Welcome to Marshall Islands!

The Marshall Islands are a sprawling chain of volcanic islands and coral atolls in the central Pacific Ocean, between Hawaii and the Philippines. In the northwest, Bikini Atoll’s largely undisturbed waters, used as a ship graveyard after World War II, are now a popular wreck dive site. Near Majuro Atoll, which holds the islands’ capital and largest settlement, the coral reef at Kalalin Pass teems with marine life.

History of Marshall Islands

The Marshall Islands were settled initially around the beginning of the Christian era by Micronesians who may have been influenced by early Polynesian (Lapita) culture. Radiocarbon dates from earth-oven charcoal samples that were excavated in Laura village on Majuro yielded dates of about 30 BCE and 50 CE. The early Marshall Islanders were skilled navigators and made long canoe voyages among the atolls.

Sighted in 1529 by the Spanish navigator Álvaro Saavedra, the Marshalls lacked the wealth to encourage exploitation or mapping. The British captain Samuel Wallis chanced upon Rongerik and Rongelap atolls while sailing from Tahiti to Tinian. The British naval captains John Marshall and Thomas Gilbert partially explored the Marshalls in 1788, but much of the mapping was done by Russian expeditions under Adam Johann Krusenstern (1803) and Otto von Kotzebue (1815 and 1823). U.S. whalers frequented the islands from the 1820s, and U.S. and Hawaiian Protestant missionaries began efforts to convert the islanders in the 1850s. Germany established a coaling station on Jaluit Atoll by treaty with island chiefs and in 1886, by agreement with Great Britain, established a protectorate over the Marshalls. Japan seized the islands in 1914 and later (after 1919) administered them as a League of Nations mandate. Occupied by the United States in World War II, following heavy fighting at Kwajalein and Enewetak, the Marshall Islands were made part of the United Nations Trust Territory of the Pacific Islands under jurisdiction of the United States in 1947.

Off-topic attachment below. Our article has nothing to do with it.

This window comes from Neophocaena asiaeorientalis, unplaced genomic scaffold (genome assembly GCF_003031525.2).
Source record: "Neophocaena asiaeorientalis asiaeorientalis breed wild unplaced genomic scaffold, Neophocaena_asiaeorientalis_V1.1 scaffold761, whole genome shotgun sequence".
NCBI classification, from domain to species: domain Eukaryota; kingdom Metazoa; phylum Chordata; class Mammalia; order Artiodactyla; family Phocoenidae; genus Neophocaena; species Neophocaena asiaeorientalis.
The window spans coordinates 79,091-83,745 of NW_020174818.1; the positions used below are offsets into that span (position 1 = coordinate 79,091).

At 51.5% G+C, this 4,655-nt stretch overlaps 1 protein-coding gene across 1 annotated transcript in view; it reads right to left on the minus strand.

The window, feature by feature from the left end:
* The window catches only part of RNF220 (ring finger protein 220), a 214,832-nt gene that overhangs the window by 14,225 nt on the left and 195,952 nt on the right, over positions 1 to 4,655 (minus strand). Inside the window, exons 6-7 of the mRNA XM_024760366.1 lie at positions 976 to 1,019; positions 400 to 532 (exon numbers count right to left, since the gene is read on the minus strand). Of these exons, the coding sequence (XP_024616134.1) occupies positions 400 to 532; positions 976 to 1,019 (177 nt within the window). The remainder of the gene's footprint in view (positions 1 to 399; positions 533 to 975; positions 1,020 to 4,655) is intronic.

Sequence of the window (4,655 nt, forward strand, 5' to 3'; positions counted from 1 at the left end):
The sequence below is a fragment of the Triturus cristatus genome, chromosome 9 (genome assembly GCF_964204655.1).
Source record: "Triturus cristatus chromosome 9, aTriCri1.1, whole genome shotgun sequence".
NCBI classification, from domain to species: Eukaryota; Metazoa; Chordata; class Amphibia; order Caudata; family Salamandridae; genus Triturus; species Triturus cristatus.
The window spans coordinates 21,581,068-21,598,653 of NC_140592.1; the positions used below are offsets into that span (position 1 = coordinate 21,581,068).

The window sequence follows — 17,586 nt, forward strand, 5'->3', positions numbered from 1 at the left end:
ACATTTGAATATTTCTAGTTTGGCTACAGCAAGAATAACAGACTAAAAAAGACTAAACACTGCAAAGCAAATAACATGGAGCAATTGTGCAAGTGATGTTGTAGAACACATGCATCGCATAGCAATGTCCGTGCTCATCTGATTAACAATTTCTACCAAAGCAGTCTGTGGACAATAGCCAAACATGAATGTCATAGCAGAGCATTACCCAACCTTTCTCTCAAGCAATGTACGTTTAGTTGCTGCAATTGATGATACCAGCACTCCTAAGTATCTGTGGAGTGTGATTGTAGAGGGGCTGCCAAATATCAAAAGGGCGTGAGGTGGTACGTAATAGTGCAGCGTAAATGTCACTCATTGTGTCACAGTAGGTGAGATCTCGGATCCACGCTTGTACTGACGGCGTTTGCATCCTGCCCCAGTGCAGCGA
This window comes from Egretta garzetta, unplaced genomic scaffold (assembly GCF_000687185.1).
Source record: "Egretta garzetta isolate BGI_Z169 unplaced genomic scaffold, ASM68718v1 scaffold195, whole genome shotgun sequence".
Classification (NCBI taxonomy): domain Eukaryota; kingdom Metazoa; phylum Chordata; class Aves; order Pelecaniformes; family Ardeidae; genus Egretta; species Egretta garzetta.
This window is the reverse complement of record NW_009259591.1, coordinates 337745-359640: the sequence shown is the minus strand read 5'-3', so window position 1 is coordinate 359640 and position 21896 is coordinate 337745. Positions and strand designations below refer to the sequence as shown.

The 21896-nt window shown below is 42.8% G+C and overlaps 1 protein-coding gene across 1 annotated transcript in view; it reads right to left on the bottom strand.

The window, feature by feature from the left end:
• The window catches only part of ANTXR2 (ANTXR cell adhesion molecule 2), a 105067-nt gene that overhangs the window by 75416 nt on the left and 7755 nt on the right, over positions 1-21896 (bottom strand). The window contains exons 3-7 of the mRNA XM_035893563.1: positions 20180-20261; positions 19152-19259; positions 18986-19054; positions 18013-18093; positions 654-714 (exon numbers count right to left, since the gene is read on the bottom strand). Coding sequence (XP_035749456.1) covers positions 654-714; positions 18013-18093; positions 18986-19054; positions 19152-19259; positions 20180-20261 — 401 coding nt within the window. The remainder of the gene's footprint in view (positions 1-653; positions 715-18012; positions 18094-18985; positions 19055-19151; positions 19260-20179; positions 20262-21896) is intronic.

After their populations were removed to other atolls, Bikini and Enewetak served as an official testing ground for U.S. nuclear bombs (1946–58). The tests stopped in 1958 and cleanup efforts began in the late 1960s. During the trial resettlement of the Bikinians, however, their atoll was found to be too contaminated for permanent habitation, and by the late 1970s the people had to be evacuated once again. The Enewetak people were returned to their homeland, and a program to monitor Bikini was put in place.

After voting to separate from the other entities of the Trust Territory of the Pacific Islands, in 1978, the Marshall Islands drew up a constitution that voters approved in 1979. It formed the republic and brought internal self-government. In 1982 the government signed the Compact of Free Association with the United States. This agreement, approved by the voters in 1983, requires that the United States remain responsible for defense and external security and that it provide financial assistance for the republic. The compact entitles the United States to use the missile testing range on Kwajalein Atoll, and provides for the republic to become fully independent and to alter its status with the United States at any time, subject to approval of the residents through plebiscites. In 1983 the islanders reopened negotiations on the compact’s provision regarding compensation for the people of the four atolls affected by the U.S. nuclear tests. The United States agreed to set up a separate fund for the people of the four atolls and established an open-ended fund to cover personal injury claims among the islanders; it also agreed to set up a joint U.S.-Marshallese claims tribunal. A further agreement set up a fund to improve living conditions on Ebeye island, where all Micronesians working on the Kwajalein missile range and base resided. The Trust Territory was dissolved in 1990 with the approval of the UN Security Council, and on September 17, 1991, the Marshall Islands became a member of the UN.